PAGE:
As a conclusion to all of these examples, it gets pretty clear how the bastard child of house and drum’n’bass has become a massive source of influence for electronic music today, and just like minimalism has made its way through many genres today, the time might have come for producers to drink on a new source.

Issue published on Housemag magazine Ed. 24 / june 2011

Art Department “The Drawing Board”

6 Jun

Kenny Glasgow and Johnny White despite being close friends and stalwarts in the Toronto electronic music scene for years, had not joined forces in the studio until only as recently as 2009, when Damian Lazarus called on them to remix Riz MC for his prestigious Crosstown Rebels Label. The result was an entirely new sound that drew cues from the best of both artists. It was a futuristic and raw, synth-driven, underground masterpiece, the start of a new idea and the birth of Art Department.

The latest album from the canadian deep house duo, The Drawing Board, features 11 tracks wich you can preview right here, right now. Enjoy:

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Introducing: Jamie XX

2 Jun

Two years ago, a timid and somehow revolutionary band has been presented to the world and loved by many: criticals, rockers, electronic music fans, post-punkers and even many people who have never been that much into music. And the most unusual – or, maybe, the major key to its success – is that it wasn’t one of those built-up bands brought to the music scene by famous producers or Hollywood agents: it was simply an East London duo who managed to express something pretty and different than everyone was used to listen, a melody so simple, touching and minimalistic that nobody saw it comming. Indeed I’m talking about The XX.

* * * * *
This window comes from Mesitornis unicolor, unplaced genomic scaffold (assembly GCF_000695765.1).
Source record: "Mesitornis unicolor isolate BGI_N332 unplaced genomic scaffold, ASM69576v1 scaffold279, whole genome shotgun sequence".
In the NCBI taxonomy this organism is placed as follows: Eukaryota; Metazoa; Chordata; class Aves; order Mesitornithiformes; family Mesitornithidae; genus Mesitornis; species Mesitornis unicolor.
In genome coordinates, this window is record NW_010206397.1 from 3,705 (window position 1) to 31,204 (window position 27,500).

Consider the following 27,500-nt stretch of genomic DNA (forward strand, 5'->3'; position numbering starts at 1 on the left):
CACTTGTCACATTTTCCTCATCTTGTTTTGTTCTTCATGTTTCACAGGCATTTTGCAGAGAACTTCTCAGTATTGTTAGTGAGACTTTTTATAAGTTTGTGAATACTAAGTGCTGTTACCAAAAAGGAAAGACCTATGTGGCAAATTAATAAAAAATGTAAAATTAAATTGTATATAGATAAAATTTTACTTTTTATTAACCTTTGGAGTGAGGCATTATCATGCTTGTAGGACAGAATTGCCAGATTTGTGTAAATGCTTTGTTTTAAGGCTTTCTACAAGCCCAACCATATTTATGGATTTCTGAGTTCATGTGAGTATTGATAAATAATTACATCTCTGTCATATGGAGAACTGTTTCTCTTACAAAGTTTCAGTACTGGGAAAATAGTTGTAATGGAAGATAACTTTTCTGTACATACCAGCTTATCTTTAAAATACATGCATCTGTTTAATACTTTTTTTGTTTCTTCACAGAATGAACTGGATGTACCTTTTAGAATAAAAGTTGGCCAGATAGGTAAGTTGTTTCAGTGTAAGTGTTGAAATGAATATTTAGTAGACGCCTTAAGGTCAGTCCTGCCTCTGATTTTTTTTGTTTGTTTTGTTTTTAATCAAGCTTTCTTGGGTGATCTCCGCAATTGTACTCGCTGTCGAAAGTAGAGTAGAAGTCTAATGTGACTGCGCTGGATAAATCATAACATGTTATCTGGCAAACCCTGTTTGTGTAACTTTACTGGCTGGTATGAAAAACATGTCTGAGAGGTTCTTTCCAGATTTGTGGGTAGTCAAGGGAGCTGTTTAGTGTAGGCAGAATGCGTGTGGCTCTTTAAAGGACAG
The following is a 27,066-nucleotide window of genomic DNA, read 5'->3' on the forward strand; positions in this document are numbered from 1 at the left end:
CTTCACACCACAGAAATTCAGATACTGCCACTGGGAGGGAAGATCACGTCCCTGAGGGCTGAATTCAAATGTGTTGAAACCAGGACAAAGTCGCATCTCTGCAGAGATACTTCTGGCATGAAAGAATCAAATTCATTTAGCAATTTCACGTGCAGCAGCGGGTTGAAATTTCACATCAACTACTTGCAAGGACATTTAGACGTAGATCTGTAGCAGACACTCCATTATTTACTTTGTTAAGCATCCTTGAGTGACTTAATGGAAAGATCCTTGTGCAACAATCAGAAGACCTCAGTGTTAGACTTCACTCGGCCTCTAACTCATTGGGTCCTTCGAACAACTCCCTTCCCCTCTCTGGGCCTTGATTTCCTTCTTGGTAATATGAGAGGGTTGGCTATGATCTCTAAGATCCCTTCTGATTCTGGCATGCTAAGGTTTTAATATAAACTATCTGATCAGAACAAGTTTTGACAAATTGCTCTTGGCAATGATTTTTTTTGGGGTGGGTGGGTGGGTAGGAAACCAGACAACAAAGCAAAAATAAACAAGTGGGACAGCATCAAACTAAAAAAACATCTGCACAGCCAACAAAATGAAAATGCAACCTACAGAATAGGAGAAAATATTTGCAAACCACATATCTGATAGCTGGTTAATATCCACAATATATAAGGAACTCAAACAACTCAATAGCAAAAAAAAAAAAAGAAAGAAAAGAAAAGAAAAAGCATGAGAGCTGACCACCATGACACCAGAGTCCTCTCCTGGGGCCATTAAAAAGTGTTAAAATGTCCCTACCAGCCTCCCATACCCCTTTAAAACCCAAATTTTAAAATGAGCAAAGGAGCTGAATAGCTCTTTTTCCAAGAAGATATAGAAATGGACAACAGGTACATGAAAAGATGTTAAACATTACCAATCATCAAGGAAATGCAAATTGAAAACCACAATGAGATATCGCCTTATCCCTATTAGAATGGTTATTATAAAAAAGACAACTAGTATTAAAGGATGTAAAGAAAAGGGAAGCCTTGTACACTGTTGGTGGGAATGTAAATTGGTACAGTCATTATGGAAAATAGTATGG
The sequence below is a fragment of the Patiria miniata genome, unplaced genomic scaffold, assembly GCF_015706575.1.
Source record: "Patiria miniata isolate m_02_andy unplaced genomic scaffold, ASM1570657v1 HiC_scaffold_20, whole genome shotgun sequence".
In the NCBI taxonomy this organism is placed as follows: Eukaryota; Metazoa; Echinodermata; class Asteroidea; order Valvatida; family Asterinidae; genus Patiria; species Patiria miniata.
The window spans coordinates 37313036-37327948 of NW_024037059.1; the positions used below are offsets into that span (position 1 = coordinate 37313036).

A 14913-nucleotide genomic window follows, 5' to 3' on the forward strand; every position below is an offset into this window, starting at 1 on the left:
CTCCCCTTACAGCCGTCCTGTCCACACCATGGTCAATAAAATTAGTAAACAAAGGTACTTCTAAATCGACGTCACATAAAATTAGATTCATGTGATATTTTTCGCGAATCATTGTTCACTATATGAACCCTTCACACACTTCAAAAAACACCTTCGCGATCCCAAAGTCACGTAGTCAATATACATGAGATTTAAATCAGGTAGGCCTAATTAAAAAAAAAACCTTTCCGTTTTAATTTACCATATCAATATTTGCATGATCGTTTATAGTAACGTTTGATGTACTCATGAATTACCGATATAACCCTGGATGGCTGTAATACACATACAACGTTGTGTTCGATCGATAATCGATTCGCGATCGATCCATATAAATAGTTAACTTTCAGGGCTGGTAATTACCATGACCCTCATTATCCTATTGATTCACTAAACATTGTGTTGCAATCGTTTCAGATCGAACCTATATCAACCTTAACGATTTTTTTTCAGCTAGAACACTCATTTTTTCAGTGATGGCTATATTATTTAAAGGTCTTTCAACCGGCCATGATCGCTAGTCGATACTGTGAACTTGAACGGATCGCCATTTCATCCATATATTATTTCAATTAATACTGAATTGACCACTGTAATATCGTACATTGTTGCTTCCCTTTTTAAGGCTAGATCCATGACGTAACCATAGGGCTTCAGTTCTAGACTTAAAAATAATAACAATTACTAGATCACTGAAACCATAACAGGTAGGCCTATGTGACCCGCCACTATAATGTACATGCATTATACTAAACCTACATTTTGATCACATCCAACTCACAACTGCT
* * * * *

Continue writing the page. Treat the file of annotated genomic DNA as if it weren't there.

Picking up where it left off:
But not only the band was a great surprise, the major responsible for its musicality has also turned out to be something special. At age 22, Jamie XX is having a time of his life making music like never seen before. His name as a DJ has been acknowledged throughout Europe and his latest album with (recently deceased) rapper Gil Scott-Heron has taken him to another level of being a music persona, now more than ever. Jamie Smith has given this enlightening interview for Clash Magazine, where somehow you can start wondering if a next musical revolution is about to be born in the UK.